Comment on the Sutton Trust and NFER on Free Schools

Kevin Courtney, Joint General Secretary of the National Education Union, has commented on the new analysis of free schools published by the Sutton Trust and the National Foundation for Educational Research, published today.

“The Union has said since the free school programme first came into being under then Secretary of State Michael Gove that it was an ill-conceived and misguided education policy. This report simply confirms what we have said all along: that free schools add nothing to the school system in England but instead have, in many cases, undermined existing schools where they have been established in areas without basic need for new school places. As the report notes, many primary free schools have been set up in areas where available capacity exceeds forecast need by at least 10%. At a time of school funding cuts, this has created unwelcome competition for pupils and vital school funding.

“Free schools were marketed as an opportunity for parents and teachers to set up their own schools and provide ‘innovative’ educational opportunities. But as this report makes clear, in recent years they have largely been established by multi academy trusts and, in the majority of cases, provide much the same education as neighbouring schools. The notion of ‘increased parental choice’ which the free school programme claimed to offer was simply smoke and mirrors.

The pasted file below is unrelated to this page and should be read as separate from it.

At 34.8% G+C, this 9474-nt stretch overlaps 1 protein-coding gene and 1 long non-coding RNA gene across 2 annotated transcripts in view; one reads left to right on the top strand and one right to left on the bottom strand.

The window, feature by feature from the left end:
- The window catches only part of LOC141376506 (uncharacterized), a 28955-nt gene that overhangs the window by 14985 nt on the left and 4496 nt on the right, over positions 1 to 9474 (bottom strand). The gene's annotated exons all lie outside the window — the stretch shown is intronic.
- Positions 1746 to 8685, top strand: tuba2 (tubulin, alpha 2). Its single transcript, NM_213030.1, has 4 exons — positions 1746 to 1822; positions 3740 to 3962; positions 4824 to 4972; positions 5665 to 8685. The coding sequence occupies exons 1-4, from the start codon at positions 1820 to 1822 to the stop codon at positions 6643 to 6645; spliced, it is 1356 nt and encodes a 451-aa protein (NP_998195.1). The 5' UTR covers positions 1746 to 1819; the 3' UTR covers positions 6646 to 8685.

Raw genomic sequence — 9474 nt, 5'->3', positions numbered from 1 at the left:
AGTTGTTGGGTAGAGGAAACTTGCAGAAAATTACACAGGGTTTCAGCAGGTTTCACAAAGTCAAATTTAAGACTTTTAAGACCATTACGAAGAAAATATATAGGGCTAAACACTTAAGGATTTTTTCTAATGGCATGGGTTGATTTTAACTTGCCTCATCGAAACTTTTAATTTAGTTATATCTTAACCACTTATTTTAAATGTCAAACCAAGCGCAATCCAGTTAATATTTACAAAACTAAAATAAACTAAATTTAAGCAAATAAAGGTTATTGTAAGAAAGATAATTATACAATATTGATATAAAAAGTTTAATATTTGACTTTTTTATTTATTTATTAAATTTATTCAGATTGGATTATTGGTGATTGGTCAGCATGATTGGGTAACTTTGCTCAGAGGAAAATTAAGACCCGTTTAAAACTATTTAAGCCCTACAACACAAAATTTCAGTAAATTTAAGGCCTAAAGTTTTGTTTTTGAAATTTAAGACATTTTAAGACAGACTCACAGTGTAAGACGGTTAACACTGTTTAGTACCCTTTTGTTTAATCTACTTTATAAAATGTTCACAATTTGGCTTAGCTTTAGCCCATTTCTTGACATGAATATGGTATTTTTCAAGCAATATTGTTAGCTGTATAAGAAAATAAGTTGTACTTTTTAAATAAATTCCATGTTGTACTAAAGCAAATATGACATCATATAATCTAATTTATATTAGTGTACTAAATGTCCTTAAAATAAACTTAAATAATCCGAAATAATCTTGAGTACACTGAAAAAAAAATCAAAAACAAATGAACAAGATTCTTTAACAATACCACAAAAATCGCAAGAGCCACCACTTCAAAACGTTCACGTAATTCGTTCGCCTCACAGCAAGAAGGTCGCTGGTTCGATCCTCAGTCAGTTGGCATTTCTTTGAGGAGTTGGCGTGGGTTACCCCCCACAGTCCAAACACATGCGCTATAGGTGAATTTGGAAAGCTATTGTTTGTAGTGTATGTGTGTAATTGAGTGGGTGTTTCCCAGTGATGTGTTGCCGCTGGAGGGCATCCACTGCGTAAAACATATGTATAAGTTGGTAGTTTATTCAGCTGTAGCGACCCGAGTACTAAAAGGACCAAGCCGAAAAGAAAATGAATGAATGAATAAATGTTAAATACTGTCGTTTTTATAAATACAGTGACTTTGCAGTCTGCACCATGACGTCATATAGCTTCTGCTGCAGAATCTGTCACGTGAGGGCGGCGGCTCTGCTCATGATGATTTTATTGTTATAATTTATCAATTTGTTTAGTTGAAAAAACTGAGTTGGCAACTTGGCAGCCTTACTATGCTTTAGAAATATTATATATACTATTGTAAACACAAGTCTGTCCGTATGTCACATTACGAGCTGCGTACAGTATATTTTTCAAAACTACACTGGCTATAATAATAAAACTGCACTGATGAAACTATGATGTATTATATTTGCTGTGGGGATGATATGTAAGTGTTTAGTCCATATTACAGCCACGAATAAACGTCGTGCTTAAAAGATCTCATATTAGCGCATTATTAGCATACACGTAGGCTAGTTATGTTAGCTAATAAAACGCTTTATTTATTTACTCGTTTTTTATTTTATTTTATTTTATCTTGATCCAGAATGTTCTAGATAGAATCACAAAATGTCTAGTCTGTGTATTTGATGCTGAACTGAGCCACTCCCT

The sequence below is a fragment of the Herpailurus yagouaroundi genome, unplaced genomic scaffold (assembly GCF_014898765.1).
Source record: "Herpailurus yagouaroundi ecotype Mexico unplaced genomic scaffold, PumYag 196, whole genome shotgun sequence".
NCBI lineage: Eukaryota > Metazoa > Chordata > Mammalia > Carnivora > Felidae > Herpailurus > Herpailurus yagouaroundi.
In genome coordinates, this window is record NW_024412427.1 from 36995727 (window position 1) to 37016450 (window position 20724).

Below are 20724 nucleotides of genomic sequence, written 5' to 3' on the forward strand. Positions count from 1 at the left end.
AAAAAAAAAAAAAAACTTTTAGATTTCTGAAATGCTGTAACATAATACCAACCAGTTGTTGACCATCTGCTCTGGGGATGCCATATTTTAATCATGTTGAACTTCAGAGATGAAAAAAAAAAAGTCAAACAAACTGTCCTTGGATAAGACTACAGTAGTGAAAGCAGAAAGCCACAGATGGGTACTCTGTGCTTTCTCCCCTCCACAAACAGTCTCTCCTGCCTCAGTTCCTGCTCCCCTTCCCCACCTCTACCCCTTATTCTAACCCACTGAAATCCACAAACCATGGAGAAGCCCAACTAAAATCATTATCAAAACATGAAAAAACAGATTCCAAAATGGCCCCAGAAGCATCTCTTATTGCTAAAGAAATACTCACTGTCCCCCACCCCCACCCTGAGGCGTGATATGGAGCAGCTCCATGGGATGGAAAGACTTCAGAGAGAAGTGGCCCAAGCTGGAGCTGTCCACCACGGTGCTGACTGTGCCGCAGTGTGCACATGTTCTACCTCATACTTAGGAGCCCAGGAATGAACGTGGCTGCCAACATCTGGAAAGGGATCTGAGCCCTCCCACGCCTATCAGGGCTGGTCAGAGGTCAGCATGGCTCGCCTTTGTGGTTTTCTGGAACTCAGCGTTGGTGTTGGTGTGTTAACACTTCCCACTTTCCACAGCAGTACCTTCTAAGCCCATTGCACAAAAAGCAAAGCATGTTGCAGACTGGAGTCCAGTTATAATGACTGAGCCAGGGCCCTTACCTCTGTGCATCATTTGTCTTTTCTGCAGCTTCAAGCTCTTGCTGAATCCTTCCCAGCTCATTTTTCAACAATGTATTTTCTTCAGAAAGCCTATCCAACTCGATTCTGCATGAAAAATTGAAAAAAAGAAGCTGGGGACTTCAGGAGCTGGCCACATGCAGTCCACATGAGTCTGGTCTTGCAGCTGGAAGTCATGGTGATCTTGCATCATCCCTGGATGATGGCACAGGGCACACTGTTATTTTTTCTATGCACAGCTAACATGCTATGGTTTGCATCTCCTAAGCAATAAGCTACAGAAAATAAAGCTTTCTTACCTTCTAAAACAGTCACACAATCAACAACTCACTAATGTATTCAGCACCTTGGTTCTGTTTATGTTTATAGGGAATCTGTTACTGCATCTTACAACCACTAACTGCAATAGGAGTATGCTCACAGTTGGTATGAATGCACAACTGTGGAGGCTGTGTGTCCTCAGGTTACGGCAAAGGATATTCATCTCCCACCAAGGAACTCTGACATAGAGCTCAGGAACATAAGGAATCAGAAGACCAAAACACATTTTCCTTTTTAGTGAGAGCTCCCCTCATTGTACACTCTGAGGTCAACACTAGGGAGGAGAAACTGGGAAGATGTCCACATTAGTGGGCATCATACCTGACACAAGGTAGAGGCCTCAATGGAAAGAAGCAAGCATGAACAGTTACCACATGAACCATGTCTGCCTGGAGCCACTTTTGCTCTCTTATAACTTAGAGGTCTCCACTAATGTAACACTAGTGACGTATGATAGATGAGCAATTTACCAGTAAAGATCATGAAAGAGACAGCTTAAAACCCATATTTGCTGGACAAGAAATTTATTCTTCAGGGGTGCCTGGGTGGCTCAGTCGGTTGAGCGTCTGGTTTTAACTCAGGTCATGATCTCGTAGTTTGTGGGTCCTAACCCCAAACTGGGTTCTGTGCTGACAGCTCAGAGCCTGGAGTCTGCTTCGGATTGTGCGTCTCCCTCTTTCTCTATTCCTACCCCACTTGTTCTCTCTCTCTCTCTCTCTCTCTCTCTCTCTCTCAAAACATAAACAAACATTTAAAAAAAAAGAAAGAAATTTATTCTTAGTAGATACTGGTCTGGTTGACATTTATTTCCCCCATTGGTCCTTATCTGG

“The report notes that while many free schools have been established in areas of disadvantage, their intakes fail to reflect the numbers of children locally who are entitled to free school meals. Free schools are state funded schools and their pupil populations should reflect the make-up of their neighbourhoods. The fact that they control their own admissions is an aspect of the free school programme that the National Education Union has long opposed.

“The report fails to mention the high cost to the taxpayer of the free school programme – some £3.6 billion to date – or an average of £8.6 million per school. (1) The NEU is clear that this money could have been better invested in existing state schools in England and in funding local authorities to establish new maintained schools where there is a clear need for new school places and which, unlike free schools, are accountable to local communities. “

(1)    Tom Richmond, Free Schools, At What Cost?

ENDS

Press release
31 May 2018